Michigan House approves bills to prune voter rolls over Benson's objection

Beth LeBlanc
The Detroit News

The Michigan House has passed several election-related bills, including two opposed by Democratic Secretary of State Jocelyn Benson that would prune the state's voter rolls of individuals who failed to respond to questions about their eligibility. 

The legislation would require Benson's office to remove individuals from the qualified voter file if the voters failed to respond to a mailing notifying them they hadn't voted since the November 2000 general election or that the department had inserted a "placeholder" birthday in their record.

The legislation, approved Tuesday, will move to the Senate next for consideration, after several Democrats voiced concern on the House floor over the burden the bills placed on voters.

People stand in line at Warren's Precinct 4 as they wait to receive and cast their ballots inside the Fitzgerald Recreation Center in Warren, Tuesday afternoon, November 3, 2020.

The bills were proposed well before the contentious November election based on a 2019 auditor general report showing concerns with the qualified voter file related to placeholder birthdays and inactive voters, said Rep. Matt Hall, the Marshall Republican who sponsored one of the bills.

"All of these bills today are about this audit," Hall said. "They're not about the November election. ... This problem was identified in December 2019."

Rep. Kara Hope, D-Holt, said the bill would create unnecessary hurdles to voting and stoke unfounded claims of election fraud.

"This bill would do nothing to restore faith in our elections," Hope said. "Instead, it would deter registered voters from exercising their right, it would create needless delays at polling places. In short, it would disenfranchise voters."

Benson's office said it is committed to making sure the state's qualified voter file is accurate, but said the House's measures, drafted without the department's input, would remove eligible voters and make it "unnecessarily onerous" for eligible voters to stop their removal. 

“We are committed to ensuring the accuracy of the voter file in a responsible, data driven and transparent way," Benson spokesman Jake Rollow said. "That’s why we canceled 177,000 registrations and have partnered with ERIC (Electronic Registration Information Center) and local clerks to send notification of possible future cancellation to hundreds of thousands of additional registrations."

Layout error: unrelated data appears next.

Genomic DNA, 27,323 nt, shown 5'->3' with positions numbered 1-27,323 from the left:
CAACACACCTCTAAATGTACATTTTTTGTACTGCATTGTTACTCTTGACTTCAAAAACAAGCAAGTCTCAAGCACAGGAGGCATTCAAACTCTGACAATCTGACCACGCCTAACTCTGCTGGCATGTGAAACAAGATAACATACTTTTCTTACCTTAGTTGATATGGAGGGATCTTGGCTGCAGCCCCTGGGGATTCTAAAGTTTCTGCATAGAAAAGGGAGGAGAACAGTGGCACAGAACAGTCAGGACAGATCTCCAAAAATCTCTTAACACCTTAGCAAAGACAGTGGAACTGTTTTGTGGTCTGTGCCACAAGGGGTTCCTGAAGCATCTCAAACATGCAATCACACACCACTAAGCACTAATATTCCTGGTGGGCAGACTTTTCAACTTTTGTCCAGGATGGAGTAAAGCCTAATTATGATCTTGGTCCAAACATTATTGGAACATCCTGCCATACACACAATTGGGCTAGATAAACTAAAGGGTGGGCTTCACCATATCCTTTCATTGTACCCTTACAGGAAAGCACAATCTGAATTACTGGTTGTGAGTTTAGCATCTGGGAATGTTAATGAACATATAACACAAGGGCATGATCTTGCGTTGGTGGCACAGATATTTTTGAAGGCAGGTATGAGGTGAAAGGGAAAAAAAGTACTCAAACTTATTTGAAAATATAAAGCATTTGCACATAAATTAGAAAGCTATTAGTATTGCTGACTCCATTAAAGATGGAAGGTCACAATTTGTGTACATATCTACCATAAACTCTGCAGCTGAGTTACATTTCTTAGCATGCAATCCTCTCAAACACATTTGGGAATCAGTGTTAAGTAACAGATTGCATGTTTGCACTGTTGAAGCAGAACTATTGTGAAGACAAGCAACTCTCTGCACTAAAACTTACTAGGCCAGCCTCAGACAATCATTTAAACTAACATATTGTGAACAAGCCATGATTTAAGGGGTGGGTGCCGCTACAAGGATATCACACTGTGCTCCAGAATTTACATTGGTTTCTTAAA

The approved bills, Rollow said, "do not follow data or best practices or take into consideration the views of experts."

Placeholder birthdays indicating a date in 1900 have been used in the past in the qualified voter file when an individual's birthday was unclear, making it appear that some registered voters in state rolls were more than 120 years old. 

The state auditor general in 2019 reported about 230 people had been given a 1900 birthday in voter rolls because of confusion over their birth date. 

The bills specifically would require Benson's office to send communication to people identified as potentially having a placeholder birthday or who hadn't voted since November 2000. Those who failed to respond to the mailing would have their record marked as "challenged" and they would be removed from the list if they were inactive two November general elections after the mailing. 

The state House considered similar legislation prior to the election but it failed to advance. The bills approved Tuesday passed the House 61-48 on the placeholder birthdays proposal and 66-43 on the inactive voters plan. 

Other bills approved Tuesday and inspired by the 2019 audit would require the secretary of state to post a list of local clerks who had not kept up with continuing education training, change deadlines for lobbying and campaign finance reports, allow for the consolidation of some precincts, and change requirements for the creation of an absentee voter counting board.